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This Could Happen to You Page 3

This Could Happen to You

Part 3: Fires spread unbelievably fast.

By Elizabeth A. Ginns — April 2003

   
 More of this Feature

• Part 1: Fire Safety
• Part 2: Fire Safety
• Part 3: Fire Safety
• Classes and Labeling
• “PASS”


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• Fireboy-Xintex
 

According to Fireboy-Xintex, a company that specializes in marine fire-extinguishing systems for engine rooms, 90 percent of all fires start in the engine room. If an engine room fire occurs, immediately shut off the engine(s) and close the fuel valves. Sometimes simply turning off the engines will kill the fire. The next most common place for a fire is the galley. Here you should concentrate on isolating the fire, shutting off the stove, and quickly using the proper extinguisher. If it’s a grease fire, use an extinguisher that doesn’t use water as the fire-extinguishing agent—in other words, don’t use a Class A unit. Since Class B extinguishers are the most common ones required onboard, a B would be appropriate. And never add water to a grease fire.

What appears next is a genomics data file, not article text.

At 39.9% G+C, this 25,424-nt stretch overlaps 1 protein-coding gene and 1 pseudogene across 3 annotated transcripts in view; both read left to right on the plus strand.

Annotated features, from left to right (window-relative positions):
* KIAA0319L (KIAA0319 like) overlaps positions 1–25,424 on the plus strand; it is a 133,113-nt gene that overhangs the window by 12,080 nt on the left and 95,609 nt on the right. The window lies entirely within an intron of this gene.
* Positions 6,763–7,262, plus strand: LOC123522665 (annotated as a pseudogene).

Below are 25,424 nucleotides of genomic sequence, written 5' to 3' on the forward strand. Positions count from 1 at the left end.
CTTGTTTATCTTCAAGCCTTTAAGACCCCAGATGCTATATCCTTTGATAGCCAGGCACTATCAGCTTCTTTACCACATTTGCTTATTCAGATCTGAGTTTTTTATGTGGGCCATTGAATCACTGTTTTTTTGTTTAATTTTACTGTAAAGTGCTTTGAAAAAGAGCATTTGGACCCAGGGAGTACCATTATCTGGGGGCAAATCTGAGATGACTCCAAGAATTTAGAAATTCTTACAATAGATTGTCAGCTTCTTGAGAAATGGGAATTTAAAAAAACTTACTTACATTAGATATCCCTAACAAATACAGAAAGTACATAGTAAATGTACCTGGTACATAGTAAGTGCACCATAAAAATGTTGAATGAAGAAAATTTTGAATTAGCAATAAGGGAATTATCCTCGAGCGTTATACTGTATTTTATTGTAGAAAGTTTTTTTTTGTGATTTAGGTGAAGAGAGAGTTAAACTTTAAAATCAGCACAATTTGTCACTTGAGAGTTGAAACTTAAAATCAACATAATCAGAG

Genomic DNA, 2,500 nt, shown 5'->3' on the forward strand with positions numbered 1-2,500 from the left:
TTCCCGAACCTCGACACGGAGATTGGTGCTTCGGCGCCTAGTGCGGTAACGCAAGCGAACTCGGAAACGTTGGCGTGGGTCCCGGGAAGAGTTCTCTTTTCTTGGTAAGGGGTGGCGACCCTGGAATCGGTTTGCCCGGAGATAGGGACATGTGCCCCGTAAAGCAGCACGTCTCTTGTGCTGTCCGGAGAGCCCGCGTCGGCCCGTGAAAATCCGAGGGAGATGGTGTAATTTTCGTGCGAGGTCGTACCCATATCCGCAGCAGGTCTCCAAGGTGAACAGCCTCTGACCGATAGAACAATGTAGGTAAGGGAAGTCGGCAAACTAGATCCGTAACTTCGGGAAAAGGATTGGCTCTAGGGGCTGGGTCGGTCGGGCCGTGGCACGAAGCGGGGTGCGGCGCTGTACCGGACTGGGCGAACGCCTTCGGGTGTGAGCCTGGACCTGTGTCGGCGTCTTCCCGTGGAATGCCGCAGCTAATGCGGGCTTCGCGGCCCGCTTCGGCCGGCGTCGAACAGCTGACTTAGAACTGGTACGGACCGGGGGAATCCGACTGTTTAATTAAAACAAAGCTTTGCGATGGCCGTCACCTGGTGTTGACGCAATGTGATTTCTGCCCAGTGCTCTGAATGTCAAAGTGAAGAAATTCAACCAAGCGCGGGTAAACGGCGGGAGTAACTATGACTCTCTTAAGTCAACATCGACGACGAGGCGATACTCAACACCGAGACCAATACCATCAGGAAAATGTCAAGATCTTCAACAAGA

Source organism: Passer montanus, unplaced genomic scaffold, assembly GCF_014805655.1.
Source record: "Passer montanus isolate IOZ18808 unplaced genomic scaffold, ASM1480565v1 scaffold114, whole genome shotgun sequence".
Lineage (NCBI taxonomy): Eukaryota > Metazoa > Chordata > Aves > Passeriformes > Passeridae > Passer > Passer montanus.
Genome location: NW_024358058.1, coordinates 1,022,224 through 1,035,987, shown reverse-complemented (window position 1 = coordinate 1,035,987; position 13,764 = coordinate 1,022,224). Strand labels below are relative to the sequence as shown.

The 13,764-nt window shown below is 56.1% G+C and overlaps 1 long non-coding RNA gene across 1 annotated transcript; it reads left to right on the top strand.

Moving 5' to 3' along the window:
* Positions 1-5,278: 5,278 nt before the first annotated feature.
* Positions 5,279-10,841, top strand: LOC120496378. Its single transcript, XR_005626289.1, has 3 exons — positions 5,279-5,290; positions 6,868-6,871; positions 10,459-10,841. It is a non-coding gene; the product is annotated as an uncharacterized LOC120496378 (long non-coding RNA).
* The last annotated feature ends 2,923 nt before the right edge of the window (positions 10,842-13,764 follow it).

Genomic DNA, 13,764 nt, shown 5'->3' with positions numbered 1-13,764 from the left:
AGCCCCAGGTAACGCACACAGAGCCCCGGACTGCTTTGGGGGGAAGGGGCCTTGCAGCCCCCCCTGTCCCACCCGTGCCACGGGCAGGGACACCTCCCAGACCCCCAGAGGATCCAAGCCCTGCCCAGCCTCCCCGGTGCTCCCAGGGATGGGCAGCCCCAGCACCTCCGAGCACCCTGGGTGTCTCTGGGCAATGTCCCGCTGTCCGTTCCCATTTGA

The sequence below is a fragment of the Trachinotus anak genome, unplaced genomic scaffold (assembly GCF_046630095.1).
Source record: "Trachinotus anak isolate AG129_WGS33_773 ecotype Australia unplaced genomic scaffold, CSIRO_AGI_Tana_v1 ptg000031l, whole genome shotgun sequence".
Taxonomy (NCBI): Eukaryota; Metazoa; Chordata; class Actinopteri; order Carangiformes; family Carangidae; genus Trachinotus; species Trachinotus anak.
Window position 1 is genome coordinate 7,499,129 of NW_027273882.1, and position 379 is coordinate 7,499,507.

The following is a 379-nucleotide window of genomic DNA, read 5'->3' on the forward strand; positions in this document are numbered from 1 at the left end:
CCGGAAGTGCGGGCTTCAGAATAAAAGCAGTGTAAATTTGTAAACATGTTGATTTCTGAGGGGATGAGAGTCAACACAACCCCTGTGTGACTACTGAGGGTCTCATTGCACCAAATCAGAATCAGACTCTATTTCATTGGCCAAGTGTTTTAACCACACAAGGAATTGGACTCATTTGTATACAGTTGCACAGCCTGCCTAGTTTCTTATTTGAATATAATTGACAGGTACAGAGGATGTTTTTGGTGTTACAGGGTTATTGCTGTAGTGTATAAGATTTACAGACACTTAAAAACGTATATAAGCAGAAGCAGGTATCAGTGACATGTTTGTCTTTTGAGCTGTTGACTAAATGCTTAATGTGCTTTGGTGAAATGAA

Valpreda says that, generally speaking, if you don’t get to the fire within about two minutes of its onset, you probably won’t be able to put it out. Fires spread unbelievably fast, so keep an exit behind you whenever you’re attempting to extinguish a fire so you can make a quick escape. Also position an extinguisher in each high-risk area, like the galley and engine room, so you don’t have to go far to get it.

Use a fire extinguisher only on small, contained fires; if the fire is big and spreading, it’s probably too late for you to control, and you should focus on getting everyone to safety (abandoning ship if necessary). If you are able to extinguish the fire, close the door (if applicable) to the area to prevent reflash, and do not open the area again until you’re sure the fire is out, as doing so could cause a back-draft explosion. After you are certain it’s extinguished—and remember that fires can smolder for hours, even days—ventilate the heck out of the area.

Above all, accept the fact that you are not immune to an onboard fire, no matter how experienced you are or what kind of boat or electronics you own. Prepare yourself for the unexpected because, as we all know, in boating the unexpected is a fact of life. Make sure your boat is fire-ready and fireproof before you leave the dock. It’s better to be safe than sorry.

Fireboy-Xintex Phone: (616) 735-9380. www.fireboy-xintex.com.

Next page > Classes and Labeling > Page 1, 2, 3, 4, 5

This article originally appeared in the March 2003 issue of Power & Motoryacht magazine.

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